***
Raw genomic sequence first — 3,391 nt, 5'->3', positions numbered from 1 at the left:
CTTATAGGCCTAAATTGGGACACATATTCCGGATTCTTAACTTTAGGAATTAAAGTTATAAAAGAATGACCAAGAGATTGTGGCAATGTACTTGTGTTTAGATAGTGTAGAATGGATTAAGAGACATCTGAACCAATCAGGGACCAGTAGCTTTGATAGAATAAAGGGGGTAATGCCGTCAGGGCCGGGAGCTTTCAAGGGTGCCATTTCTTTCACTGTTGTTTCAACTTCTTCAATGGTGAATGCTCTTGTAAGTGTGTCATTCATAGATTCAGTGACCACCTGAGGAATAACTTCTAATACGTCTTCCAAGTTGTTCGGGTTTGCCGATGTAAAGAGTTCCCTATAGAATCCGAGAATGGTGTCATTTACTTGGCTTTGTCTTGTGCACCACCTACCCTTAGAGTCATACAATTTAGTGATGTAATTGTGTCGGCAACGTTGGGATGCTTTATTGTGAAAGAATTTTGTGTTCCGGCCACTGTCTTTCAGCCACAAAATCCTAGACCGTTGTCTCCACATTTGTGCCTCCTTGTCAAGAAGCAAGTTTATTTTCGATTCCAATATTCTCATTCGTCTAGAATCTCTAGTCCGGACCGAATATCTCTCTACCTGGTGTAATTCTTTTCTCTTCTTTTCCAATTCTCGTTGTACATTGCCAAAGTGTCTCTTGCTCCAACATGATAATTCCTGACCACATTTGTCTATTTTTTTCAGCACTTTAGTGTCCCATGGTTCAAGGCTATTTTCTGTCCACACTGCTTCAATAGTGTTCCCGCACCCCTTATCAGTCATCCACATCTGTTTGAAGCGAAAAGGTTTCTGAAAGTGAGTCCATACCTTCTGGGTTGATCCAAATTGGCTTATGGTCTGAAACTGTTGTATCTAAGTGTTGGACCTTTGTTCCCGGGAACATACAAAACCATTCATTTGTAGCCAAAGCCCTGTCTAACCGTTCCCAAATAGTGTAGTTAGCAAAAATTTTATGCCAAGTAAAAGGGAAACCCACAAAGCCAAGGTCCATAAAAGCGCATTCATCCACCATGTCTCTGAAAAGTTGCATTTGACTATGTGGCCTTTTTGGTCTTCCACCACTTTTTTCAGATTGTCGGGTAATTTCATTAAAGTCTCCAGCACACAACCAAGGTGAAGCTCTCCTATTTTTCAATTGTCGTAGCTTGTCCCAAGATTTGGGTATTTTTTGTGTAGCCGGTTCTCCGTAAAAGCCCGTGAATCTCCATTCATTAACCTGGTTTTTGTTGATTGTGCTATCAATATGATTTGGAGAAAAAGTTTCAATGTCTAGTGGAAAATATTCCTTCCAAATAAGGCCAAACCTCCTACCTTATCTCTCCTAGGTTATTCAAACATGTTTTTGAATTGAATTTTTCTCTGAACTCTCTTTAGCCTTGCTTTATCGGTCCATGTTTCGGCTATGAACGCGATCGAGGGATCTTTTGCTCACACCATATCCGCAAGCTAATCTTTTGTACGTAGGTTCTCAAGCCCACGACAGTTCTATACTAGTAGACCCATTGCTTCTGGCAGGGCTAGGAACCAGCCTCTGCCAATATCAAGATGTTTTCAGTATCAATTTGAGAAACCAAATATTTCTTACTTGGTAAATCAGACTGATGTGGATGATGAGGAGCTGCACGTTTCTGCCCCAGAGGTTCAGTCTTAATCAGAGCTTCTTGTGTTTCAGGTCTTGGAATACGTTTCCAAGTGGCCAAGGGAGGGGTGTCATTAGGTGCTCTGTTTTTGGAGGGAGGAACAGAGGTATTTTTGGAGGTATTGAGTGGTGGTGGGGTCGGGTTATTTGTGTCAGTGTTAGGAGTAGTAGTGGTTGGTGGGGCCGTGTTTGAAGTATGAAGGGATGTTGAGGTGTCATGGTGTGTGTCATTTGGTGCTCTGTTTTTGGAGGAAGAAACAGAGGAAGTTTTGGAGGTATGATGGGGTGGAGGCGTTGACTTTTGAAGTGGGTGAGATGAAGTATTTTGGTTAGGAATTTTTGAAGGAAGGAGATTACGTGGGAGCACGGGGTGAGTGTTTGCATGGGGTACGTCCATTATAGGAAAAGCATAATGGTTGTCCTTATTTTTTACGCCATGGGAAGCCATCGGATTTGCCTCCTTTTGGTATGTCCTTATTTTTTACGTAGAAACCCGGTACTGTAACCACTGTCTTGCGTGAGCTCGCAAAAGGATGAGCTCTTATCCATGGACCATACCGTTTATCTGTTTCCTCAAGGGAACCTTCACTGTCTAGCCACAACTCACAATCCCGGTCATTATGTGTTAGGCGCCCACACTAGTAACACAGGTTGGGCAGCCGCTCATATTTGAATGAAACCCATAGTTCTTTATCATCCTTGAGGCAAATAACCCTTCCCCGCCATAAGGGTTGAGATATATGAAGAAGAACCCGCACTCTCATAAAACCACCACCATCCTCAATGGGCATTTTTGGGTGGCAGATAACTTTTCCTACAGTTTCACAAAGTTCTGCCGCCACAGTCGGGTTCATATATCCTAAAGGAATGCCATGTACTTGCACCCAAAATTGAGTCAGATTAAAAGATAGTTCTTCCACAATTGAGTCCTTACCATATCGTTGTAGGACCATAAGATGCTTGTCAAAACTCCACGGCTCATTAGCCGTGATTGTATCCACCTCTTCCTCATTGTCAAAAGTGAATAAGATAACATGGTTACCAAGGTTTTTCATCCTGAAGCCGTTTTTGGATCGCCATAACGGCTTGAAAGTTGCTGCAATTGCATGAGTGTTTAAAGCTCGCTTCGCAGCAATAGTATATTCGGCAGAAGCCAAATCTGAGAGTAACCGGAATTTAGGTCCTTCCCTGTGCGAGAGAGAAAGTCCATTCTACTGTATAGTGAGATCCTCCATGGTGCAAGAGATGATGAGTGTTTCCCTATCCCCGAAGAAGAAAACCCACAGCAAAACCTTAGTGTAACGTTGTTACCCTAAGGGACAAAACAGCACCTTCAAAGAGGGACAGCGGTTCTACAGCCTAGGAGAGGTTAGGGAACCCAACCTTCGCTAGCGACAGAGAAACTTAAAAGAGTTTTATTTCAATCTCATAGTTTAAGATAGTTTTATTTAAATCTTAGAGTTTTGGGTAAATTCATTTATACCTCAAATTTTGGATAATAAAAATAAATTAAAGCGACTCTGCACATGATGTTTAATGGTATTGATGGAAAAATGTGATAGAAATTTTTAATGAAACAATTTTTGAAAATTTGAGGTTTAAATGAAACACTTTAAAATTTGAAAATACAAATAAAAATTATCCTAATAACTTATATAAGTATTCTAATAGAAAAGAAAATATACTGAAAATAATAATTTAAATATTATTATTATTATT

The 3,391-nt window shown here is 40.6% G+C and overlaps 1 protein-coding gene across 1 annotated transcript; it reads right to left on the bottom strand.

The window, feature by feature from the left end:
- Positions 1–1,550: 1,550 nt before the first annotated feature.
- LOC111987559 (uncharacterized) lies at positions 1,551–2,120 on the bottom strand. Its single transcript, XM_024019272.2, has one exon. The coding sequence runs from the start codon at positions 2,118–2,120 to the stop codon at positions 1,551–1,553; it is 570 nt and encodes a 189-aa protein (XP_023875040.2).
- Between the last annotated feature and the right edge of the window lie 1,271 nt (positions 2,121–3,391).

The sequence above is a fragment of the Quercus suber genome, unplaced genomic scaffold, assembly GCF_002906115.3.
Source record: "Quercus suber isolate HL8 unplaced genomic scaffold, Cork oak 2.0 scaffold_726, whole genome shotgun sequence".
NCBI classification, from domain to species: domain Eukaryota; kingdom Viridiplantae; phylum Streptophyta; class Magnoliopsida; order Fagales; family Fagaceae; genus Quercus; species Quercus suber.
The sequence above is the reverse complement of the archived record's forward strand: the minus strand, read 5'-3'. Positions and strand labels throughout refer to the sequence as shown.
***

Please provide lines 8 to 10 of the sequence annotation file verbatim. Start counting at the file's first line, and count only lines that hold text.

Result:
The sequence above is a fragment of the Quercus suber genome, unplaced genomic scaffold, assembly GCF_002906115.3.
Source record: "Quercus suber isolate HL8 unplaced genomic scaffold, Cork oak 2.0 scaffold_726, whole genome shotgun sequence".
NCBI classification, from domain to species: domain Eukaryota; kingdom Viridiplantae; phylum Streptophyta; class Magnoliopsida; order Fagales; family Fagaceae; genus Quercus; species Quercus suber.